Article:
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Posts posted by Eye_Of_The_Liger

  1. So the reverb tank in my combo amp tends to rattle pretty badly whenever I hit certain notes. I figure I can just take it out, tighten up whatever's loose, re-install it, TA-DAAAAA!


    But one day I happened to tighten the screws that attach the tank to the bottom of the amp, thinking that that might fix the rattling. It didn't, and I don't know if it's just me, but I think the decay time on the reverb got a little shorter as a result, so....


    Before I take the reverb tank out, is there anything I should know first in regards to installation and/or maintenance?

  2. If he used a scope to minimize crossover distortion, he wouldn't have worried about the specific current draw, just the reproduction of the waveform. Some techs think that this is the best way to bias an amp. Others prefer to set by current draw. It's just two ways of looking at the same problem.




    Well, seeing as how I'm not a big fan of taking my amp to a shop just to have it biased, you think I would be safe to just use the value I calculated above?

  3. Ok, so I had been having problems with my Ampeg Reverberocket RI. Long story short, I got my amp back from the shop with Ruby 6L6GC's installed (that's what they come with stock). The invoice indicated that the bias current was set at 29 mA, which seemed kinda strange to me. So I measured the plate voltage (pin 3 to pin 8), and it's 420 Vdc. So, with a max plate dissipation of 30W for 6L6GC's...


    30/420*50% max plate dissipation = 35.7 mA


    And normally I'd like to set it to at least 65% max dissipation.


    So my question is, why the hell would the amp tech set the bias so cold? He could have set it to at least 40 mA, and it still would have been well below the upper limit... unless there's something I'm missing...



  4. Sennheiser MD421

    Large diaphragm, no proximity effect to speak of, rugged as can be, and it will not change your tone like those other mics I've tried (and I've tried many).

    I was needing a new mic, and I went to my local music store. The owner took a 421 out of his recording studio and said I could try it for the weekend, and if I liked it he would order one for me.

    I was playing Sundays upstairs at a yacht basin in a room with open windows. A musician friend of mine came to see us, and when she came in she said "What did you do to your sax! It sounds great! I could hear the difference in the parking lot!!!"

    It's simply the best dynamic mic you can get for a saxophone.

    Insights and incites by Notes


    Ok, well, are there any good mic's that don't cost almost $400.00?

  5. Don't mean to hijack your thread, but I've been thinking of posting this for a while.


    I'm looking for a good mic that I can bring with me to gigs. I'm currently in a rock band with three horns (Me on Tenor, plus a Trombonist and Trumpet player). What's really annoying me is that certain notes, specifically notes that require pressing all the keys below A, come out pretty clearly with the bell in front of the mic. Any notes with a lot of open keys, e.g. C#, get lost in the mix because most of the sound is coming out of the keys, not the bell. We did some recording, and the guy who recorded us pointed the mic sort of halfway between the bell and keys. It was a genius solution that worked great, but it doesn't work as well live, where the soundguys don't always know what to do with horn players, and the mic's aren't necessarily ideal. So I've been thinking of just buying my own mic for live stuff.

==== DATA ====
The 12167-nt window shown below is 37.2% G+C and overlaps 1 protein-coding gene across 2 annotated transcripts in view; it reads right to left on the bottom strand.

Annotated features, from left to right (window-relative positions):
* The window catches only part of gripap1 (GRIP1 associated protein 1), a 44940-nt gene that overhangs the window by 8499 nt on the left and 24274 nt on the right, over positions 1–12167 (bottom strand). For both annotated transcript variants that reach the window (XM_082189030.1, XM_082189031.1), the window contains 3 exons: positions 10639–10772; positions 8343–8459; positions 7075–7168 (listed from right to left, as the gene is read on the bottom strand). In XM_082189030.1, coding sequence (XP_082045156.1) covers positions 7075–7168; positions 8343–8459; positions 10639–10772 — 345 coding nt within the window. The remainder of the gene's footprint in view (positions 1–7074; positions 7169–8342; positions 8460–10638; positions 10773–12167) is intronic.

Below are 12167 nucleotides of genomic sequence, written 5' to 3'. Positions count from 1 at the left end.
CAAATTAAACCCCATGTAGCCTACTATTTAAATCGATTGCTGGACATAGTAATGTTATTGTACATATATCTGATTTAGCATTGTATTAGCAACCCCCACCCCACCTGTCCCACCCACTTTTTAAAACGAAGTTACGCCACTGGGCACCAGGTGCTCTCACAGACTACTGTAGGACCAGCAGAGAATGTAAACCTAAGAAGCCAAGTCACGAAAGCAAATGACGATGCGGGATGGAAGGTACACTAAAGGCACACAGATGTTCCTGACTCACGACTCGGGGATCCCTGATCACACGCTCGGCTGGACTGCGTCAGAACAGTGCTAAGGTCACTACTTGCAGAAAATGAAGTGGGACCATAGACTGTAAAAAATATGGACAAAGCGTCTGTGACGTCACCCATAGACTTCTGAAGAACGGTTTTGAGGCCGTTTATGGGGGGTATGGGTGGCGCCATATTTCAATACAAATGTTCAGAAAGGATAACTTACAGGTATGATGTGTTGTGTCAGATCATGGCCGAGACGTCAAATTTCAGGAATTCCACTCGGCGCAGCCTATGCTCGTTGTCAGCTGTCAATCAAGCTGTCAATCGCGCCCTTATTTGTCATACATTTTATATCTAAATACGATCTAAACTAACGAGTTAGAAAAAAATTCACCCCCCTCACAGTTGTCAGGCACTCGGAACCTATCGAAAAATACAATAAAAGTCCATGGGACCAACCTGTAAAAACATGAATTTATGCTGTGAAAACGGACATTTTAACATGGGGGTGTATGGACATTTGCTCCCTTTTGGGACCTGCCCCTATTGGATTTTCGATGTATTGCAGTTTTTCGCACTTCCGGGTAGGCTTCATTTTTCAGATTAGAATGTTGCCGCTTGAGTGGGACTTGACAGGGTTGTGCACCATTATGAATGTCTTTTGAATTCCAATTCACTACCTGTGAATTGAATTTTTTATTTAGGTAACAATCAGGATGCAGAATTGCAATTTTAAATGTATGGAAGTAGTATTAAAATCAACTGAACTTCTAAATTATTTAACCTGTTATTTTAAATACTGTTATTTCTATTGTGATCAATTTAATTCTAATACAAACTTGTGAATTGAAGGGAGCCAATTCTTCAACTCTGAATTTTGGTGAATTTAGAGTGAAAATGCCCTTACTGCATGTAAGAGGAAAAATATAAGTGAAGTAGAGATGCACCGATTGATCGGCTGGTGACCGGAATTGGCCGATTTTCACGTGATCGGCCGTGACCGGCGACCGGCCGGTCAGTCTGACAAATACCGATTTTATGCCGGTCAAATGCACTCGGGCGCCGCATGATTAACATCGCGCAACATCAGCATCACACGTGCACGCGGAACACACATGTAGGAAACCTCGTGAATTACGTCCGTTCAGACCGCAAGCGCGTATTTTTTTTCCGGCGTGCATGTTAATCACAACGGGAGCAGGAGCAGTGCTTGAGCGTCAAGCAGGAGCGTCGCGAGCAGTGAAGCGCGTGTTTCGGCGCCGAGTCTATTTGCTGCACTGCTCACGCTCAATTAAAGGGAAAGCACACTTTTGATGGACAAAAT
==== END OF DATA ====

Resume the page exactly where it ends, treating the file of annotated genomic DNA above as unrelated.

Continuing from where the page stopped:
6. I'm thinking about getting a metal mouthpiece. I already have a Runyon Custom, which I like, but at the same time I'm pretty clueless about saxophone mouthpieces in general. I only got the Custom because a fellow sax player recommended it (and he just so happened to be selling one at the time :idk: ). Lately I've been seeing the need for a metal mouthpiece, and so naturally I'm looking at Runyons again. Any other recommendations?

  7. I've got an Ampeg Reverberocket RI (1X12 50W combo). I recently replaced the power tubes because they were starting to fail (making a low freq. hum, weird blue-ish glow), set it to the same bias value that I always set it. Just last night, it dies on me (BONUS - during a gig, not even halfway into our second song :facepalm: ). I opened up the back panel and found that the fuse had blown. I replaced the fuse, turned the amp on without anything plugged in, and everything SEEMED to be in good working order again.


    So... anything else I should try (other than plugging in my guitar and playing it for a while)?

    Should I have replaced the fuse as well as the tubes in the first place (perhaps the fuse was on its way out too)?

    Anything else I should be worried about?

  8. +1

    also if it gradually comes back it could be cap related.


    Let's hope not.



    Keep in mind that I can get the hum to come back almost instantly by simply knocking on the speaker magnet. That's why I'm thinking it's more likely a speaker problem but eh, what do I know...?

  9. Last night at band practice I muted my guitar (using a Boss TU-2, not that that's relevant here), and I noticed a weird low pitched hum. Not the usual 60Hz kind either. I reached into the back of my amp (1x12 combo) and I felt the speaker cone vibrating all by itself. It would go away when I put my amp on standby, and when I powered it back up it would gradually come back. I was even able to make it start humming more quickly by powering up my amp and then knocking on the speaker magnet.


    I don't know anything about speakers, so I'm only assuming that maybe I just need to tighten the screws that hold the speakers in place, but I don't know. Any of you HCAF vets know that's going on here? Thanks.

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